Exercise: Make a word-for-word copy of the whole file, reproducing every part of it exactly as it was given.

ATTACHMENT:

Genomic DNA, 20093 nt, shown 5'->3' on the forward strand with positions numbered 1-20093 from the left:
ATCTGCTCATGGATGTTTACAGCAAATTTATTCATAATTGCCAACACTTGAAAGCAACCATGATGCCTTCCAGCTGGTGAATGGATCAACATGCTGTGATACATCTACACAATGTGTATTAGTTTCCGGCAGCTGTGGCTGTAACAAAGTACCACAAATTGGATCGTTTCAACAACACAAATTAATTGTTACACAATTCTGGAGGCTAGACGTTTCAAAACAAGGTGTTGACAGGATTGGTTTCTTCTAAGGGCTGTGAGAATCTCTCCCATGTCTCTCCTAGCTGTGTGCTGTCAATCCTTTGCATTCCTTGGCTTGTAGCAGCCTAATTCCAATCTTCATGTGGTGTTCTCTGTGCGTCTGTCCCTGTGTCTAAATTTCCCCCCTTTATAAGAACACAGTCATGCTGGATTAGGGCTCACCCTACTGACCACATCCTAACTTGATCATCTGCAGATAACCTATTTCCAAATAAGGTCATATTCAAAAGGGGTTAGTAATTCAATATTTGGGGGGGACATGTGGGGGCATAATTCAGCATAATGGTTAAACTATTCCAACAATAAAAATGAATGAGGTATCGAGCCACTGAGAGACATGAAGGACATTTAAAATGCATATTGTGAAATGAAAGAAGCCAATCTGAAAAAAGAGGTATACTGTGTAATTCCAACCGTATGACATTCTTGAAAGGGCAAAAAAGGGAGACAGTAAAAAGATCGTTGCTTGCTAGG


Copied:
Genomic DNA, 20093 nt, shown 5'->3' on the forward strand with positions numbered 1-20093 from the left:
ATCTGCTCATGGATGTTTACAGCAAATTTATTCATAATTGCCAACACTTGAAAGCAACCATGATGCCTTCCAGCTGGTGAATGGATCAACATGCTGTGATACATCTACACAATGTGTATTAGTTTCCGGCAGCTGTGGCTGTAACAAAGTACCACAAATTGGATCGTTTCAACAACACAAATTAATTGTTACACAATTCTGGAGGCTAGACGTTTCAAAACAAGGTGTTGACAGGATTGGTTTCTTCTAAGGGCTGTGAGAATCTCTCCCATGTCTCTCCTAGCTGTGTGCTGTCAATCCTTTGCATTCCTTGGCTTGTAGCAGCCTAATTCCAATCTTCATGTGGTGTTCTCTGTGCGTCTGTCCCTGTGTCTAAATTTCCCCCCTTTATAAGAACACAGTCATGCTGGATTAGGGCTCACCCTACTGACCACATCCTAACTTGATCATCTGCAGATAACCTATTTCCAAATAAGGTCATATTCAAAAGGGGTTAGTAATTCAATATTTGGGGGGGACATGTGGGGGCATAATTCAGCATAATGGTTAAACTATTCCAACAATAAAAATGAATGAGGTATCGAGCCACTGAGAGACATGAAGGACATTTAAAATGCATATTGTGAAATGAAAGAAGCCAATCTGAAAAAAGAGGTATACTGTGTAATTCCAACCGTATGACATTCTTGAAAGGGCAAAAAAGGGAGACAGTAAAAAGATCGTTGCTTGCTAGG